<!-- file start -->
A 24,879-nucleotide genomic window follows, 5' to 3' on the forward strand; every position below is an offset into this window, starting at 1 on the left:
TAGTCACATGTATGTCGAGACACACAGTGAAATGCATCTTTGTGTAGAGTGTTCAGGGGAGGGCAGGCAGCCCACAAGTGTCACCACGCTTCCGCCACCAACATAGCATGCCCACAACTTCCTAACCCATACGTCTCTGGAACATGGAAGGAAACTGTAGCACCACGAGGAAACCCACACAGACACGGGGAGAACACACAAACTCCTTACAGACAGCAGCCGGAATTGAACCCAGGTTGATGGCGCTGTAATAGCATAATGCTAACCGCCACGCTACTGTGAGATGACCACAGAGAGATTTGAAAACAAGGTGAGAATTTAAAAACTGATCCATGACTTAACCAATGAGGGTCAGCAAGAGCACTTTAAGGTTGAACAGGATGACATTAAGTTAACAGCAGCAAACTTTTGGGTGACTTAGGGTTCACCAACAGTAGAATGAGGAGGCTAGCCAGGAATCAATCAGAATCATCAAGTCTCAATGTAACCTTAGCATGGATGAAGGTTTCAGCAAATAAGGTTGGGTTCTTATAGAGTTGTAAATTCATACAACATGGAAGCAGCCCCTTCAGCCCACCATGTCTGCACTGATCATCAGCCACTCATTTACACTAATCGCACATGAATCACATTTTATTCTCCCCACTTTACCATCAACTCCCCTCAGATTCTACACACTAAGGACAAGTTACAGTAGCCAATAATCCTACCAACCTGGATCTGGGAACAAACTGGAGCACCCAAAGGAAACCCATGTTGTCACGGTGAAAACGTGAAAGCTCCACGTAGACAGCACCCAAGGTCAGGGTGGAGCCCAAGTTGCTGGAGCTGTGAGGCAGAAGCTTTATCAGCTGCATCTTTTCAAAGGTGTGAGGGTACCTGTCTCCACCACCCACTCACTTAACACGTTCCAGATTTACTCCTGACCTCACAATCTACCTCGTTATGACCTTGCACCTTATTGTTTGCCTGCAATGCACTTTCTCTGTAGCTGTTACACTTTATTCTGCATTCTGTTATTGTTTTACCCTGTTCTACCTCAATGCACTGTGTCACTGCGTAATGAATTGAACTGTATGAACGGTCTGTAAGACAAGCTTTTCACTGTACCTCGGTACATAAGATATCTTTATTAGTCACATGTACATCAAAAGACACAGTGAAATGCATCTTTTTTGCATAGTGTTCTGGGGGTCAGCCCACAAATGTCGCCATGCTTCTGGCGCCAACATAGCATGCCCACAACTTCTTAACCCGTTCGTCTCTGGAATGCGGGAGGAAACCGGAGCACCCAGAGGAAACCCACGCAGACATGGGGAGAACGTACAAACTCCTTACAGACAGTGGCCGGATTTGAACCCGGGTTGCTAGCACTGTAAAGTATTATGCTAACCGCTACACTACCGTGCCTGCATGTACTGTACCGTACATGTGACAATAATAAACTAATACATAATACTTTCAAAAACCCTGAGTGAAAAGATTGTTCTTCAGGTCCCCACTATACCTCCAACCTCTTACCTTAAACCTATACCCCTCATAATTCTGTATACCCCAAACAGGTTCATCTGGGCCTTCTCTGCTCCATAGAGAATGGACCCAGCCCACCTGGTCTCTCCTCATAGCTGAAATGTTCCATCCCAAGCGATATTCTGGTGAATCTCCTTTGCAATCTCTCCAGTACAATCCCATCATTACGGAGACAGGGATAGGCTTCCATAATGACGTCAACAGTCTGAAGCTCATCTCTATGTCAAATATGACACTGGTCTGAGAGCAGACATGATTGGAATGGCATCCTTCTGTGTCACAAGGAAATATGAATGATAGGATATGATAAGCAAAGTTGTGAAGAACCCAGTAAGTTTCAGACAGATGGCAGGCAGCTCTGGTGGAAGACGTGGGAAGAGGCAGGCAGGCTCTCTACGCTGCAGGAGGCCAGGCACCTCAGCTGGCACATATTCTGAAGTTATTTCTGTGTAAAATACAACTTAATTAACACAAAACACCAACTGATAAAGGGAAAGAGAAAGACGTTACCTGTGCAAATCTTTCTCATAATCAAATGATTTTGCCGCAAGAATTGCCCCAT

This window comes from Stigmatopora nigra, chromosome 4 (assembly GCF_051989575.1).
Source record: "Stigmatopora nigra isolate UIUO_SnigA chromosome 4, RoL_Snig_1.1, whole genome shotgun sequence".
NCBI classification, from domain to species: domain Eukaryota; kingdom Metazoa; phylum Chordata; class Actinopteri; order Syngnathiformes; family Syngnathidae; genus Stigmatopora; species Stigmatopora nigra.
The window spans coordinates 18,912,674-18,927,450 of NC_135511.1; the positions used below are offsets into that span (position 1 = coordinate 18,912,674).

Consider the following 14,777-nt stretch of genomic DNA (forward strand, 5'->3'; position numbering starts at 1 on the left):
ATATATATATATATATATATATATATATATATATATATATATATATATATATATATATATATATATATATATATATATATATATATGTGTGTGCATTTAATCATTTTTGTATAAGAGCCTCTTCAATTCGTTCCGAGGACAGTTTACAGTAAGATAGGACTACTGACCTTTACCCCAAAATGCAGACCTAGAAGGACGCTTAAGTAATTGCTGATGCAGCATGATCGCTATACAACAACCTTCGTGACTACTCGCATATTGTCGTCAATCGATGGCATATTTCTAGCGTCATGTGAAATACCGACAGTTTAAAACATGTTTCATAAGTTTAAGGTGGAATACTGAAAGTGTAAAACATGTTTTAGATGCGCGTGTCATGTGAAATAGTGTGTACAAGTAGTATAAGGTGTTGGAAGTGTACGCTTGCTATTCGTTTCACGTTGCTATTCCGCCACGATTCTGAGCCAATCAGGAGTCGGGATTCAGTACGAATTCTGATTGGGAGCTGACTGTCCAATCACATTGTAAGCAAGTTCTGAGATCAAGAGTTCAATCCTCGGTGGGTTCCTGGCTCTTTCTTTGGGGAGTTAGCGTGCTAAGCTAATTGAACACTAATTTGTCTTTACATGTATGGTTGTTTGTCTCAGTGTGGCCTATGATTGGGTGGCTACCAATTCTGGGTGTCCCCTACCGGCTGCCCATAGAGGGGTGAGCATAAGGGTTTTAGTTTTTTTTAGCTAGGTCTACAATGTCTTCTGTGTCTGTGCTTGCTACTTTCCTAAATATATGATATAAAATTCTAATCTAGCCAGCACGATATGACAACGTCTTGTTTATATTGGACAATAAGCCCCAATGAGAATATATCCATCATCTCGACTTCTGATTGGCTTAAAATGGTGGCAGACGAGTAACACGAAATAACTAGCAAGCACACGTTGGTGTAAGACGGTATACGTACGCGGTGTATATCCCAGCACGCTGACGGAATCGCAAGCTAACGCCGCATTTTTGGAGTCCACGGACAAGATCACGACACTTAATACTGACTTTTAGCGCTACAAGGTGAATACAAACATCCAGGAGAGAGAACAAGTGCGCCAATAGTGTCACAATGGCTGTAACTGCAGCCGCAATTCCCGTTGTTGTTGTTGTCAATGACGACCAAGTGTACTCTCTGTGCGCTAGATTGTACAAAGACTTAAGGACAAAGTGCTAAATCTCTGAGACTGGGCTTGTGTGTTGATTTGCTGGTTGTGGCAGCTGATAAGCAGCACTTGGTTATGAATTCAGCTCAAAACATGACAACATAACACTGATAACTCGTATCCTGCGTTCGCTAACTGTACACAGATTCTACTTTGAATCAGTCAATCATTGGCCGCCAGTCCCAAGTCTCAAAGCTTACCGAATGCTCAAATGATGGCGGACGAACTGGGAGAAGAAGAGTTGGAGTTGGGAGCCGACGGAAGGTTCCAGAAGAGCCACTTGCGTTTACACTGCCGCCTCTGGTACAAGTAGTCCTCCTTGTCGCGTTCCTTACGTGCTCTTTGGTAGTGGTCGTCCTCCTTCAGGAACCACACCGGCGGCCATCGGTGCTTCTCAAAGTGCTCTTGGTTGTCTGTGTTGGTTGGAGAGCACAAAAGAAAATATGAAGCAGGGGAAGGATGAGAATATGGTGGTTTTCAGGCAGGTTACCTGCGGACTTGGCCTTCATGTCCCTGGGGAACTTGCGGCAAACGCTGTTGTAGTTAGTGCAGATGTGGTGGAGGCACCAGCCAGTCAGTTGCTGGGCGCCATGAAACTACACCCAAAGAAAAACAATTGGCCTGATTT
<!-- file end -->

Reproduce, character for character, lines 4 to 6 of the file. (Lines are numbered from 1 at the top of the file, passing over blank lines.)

Source record: "Stigmatopora nigra isolate UIUO_SnigA chromosome 4, RoL_Snig_1.1, whole genome shotgun sequence".
NCBI classification, from domain to species: domain Eukaryota; kingdom Metazoa; phylum Chordata; class Actinopteri; order Syngnathiformes; family Syngnathidae; genus Stigmatopora; species Stigmatopora nigra.
The window spans coordinates 18,912,674-18,927,450 of NC_135511.1; the positions used below are offsets into that span (position 1 = coordinate 18,912,674).